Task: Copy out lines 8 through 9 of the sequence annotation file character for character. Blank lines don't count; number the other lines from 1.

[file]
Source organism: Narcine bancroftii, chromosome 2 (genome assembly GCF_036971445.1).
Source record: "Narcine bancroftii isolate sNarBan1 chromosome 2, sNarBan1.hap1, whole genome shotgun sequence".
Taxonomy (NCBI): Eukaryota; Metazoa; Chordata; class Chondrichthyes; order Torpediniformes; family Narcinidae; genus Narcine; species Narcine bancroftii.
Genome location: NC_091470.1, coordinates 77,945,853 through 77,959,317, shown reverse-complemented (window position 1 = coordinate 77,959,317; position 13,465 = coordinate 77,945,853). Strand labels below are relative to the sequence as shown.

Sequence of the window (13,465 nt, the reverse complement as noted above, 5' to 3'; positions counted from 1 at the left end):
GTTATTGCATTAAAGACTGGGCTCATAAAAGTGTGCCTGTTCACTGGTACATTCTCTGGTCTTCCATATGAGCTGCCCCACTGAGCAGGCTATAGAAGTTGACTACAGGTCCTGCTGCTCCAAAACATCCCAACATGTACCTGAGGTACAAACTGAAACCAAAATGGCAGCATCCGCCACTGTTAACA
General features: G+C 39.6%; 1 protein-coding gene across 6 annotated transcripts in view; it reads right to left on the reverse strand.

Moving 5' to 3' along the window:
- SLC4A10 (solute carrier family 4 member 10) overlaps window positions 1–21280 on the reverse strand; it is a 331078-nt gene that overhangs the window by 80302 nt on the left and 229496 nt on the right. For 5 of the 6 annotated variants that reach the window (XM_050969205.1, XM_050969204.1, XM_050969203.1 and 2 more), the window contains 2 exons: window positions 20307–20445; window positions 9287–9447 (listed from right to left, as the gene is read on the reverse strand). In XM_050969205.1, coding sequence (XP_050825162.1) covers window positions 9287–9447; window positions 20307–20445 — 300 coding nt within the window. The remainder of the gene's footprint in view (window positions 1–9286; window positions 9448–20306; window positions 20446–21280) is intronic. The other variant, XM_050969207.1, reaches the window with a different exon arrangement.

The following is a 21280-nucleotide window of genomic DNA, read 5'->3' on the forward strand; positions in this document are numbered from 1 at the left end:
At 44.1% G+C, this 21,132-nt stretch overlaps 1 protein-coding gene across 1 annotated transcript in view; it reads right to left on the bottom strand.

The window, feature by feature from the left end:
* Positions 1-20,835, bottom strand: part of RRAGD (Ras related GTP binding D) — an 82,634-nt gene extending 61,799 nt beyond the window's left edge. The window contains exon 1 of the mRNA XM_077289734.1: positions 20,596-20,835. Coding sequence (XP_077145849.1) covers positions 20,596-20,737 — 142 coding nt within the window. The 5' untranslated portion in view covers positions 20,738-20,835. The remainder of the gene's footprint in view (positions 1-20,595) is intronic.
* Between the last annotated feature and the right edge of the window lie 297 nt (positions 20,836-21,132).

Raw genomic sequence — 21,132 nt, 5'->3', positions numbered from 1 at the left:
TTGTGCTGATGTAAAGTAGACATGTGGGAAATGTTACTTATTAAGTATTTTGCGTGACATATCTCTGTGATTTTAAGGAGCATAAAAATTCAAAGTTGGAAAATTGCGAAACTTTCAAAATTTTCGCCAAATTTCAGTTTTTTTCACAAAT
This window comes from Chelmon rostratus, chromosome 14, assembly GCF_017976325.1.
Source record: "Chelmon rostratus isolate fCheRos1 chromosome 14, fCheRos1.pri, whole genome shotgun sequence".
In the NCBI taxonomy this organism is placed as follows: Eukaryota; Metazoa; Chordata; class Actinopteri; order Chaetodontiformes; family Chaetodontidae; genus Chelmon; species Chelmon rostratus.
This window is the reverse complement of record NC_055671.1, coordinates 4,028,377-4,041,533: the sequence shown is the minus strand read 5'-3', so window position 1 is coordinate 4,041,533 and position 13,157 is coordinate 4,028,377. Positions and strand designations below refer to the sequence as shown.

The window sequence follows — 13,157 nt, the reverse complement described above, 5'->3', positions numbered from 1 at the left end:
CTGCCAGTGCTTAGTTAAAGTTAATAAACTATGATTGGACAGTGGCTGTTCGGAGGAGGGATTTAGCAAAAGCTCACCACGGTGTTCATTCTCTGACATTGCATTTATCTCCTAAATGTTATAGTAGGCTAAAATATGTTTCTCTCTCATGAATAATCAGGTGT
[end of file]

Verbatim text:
Moving 5' to 3' along the window:
- SLC4A10 (solute carrier family 4 member 10) overlaps window positions 1–21280 on the reverse strand; it is a 331078-nt gene that overhangs the window by 80302 nt on the left and 229496 nt on the right. For 5 of the 6 annotated variants that reach the window (XM_050969205.1, XM_050969204.1, XM_050969203.1 and 2 more), the window contains 2 exons: window positions 20307–20445; window positions 9287–9447 (listed from right to left, as the gene is read on the reverse strand). In XM_050969205.1, coding sequence (XP_050825162.1) covers window positions 9287–9447; window positions 20307–20445 — 300 coding nt within the window. The remainder of the gene's footprint in view (window positions 1–9286; window positions 9448–20306; window positions 20446–21280) is intronic. The other variant, XM_050969207.1, reaches the window with a different exon arrangement.